The Alumni Interview: Philipp Schnorr, MD, Class of 2014

Every month, SUMAA contacts a former student for The Alumni Interview series and asks a few questions about what they are currently up to! For January, we contacted Philipp Schnorr, MD, class of 2014, who specializes in Thoracic Surgery.

Tell us about yourself – as an intro to the interview.

I was born and raised around Frankfurt a. M. and spent most of my early life in the beautiful city of Darmstadt, where I grew up and graduated grammar school.

Even though I always said, “I never want to study medicine!” because both of my parents were already doctors, and the profession wasn’t particularly interesting to me at the time, a very dedicated biology teacher managed to arouse my curiosity and brought the whole subject closer to me, which finally led to me applying to medical school.

The situation in Germany, however, was difficult because my grades just weren’t good enough for a studying there without spending a couple of years on a waiting list. So, after dedicating a year to community work at a children’s hospital, a good friend of mine and high school classmate told me about the University of Szeged, where he started studying medicine right after our graduation. The moment I sat foot in this city, I felt at home; I had two exciting, wonderful years in Szeged.

Where do you currently work?

While never showing particular interest in surgery during my studies, I finally realized during my sixth year rotations that a surgical field can be very interesting, a lot of fun and challenges me in a completely different way compared to internal medicine.

Originally, I applied for general and visceral surgery at several different university hospitals, but got accepted for thoracic surgery residency at the University of Münster early on. However, before signing the contract and starting to work, I shadowed my future coworkers to make my own, unbiased picture. Doing so, I realized right away that working there in a small, familiar team would be fun and could teach me a lot. Besides, I would operate a lot early on considering it’s a university hospital… and that’s the best anyway!

Even though the workload in thoracic surgery bears far more than 42 hours a week, you gladly accept it, if it’s something you enjoy and can imagine for the next 20 to 30 years.

How well did your university studies prepare you?

After passing second year in Szeged, I transferred to the Asklepios Campus Hamburg, associated with Semmelweis University, which offered an equally excellent education, especially considering the practical aspect of dealing with patients.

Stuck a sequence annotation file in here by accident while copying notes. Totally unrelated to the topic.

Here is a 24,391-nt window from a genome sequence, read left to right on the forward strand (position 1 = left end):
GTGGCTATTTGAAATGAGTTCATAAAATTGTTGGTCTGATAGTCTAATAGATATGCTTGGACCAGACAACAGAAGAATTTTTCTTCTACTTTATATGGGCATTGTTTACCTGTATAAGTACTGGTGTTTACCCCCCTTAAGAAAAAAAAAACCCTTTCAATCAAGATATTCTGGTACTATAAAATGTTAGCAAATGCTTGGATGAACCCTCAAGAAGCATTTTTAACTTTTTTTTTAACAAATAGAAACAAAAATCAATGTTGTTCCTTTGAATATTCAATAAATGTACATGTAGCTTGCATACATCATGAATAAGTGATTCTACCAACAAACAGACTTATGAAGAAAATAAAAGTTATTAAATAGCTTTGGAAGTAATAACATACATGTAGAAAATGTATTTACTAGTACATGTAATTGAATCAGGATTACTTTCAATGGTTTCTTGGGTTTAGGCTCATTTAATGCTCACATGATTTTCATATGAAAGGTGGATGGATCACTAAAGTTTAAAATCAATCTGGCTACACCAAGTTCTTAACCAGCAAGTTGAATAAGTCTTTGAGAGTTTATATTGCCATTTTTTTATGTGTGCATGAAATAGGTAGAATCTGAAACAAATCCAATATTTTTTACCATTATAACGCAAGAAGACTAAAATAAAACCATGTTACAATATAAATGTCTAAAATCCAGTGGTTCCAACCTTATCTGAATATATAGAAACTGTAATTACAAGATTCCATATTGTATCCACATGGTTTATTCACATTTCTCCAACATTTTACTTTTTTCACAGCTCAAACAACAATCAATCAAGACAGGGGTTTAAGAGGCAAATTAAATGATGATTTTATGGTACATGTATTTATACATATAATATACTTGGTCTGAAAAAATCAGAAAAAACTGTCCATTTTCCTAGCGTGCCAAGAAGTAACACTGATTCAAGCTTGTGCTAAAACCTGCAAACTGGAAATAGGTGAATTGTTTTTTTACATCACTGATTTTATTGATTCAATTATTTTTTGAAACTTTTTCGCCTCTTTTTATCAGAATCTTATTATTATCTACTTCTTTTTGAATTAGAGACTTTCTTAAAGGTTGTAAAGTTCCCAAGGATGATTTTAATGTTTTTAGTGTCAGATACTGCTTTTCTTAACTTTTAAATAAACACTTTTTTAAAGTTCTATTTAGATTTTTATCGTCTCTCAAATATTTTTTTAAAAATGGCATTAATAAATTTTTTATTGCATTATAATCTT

In this regard, the daily interaction and discussion with patients was heavily promoted and, in retrospective, prepared me best for the current working life. Of course, the theoretical foundation has to be right and good, but many students lack the social competence of dealing with patients at the beginning of their work life, especially in Germany.

In addition to social skills, organizational skills are important too, as they’ll influence the individual workload to a great extent, but most university classes barely cover them—fortunately, I acquired them before and therefore didn’t have any problem. With time and increasing practice, however, one acquires them as well and eventually handles all tasks more efficiently.

If I had to start studying medicine all over again, there’s only one thing I’d do differently: I’d engage myself much earlier and more intensively with research and invest far more time in it.

Do you have any words of wisdom or advice for students trying to decide where to work and what to work with?

I like the structure of 6th year rotations with six (eight) different subjects in ten months because this constellation grants insight into many different disciplines once more and supported me in my later career choice. In general, I recommend every student to see as much as possible. In the end, only after working, practicing in a certain area, one knows for sure if he/she really likes it.

Each student or graduate should take a closer look at his or her favored discipline in advance, shadow fellow physicians in this area, and talk to the residents, senior physicians and of course to the head of the department. It’s important to get an idea of the workplace atmosphere before accepting a job and regretting one’s decision two weeks later because people just don’t get along.

How long should a student or graduate shadow a place?

One day is completely enough to get an overview of the various areas and individual levels, the doctors and talking to them. Ask yourself: “Where do I want to go and how can I realize my potential?”

What did you like most about Szeged?

What really made my time in Szeged unique and beautiful, weren’t only the interesting studies about human nature, but especially the many different people from all over the world one got to know in the German and English program. The shared time in Szeged led to many long, lasting and close friendships, many of which still endure.

Of course one makes a lot of friends during classes and lectures, but let’s be honest: most friendships are sparked by a mutual beer together; thus the end of the SZOTE klub marks a very, very great loss to Szeged, the University and for all of the students there.

Thank you for taking time and sharing your thoughts with us. We wish you the best of luck for your specialization and hope to see you again in Szeged at the 30th anniversary of the English Language Program in September 2015.

The Alumni Team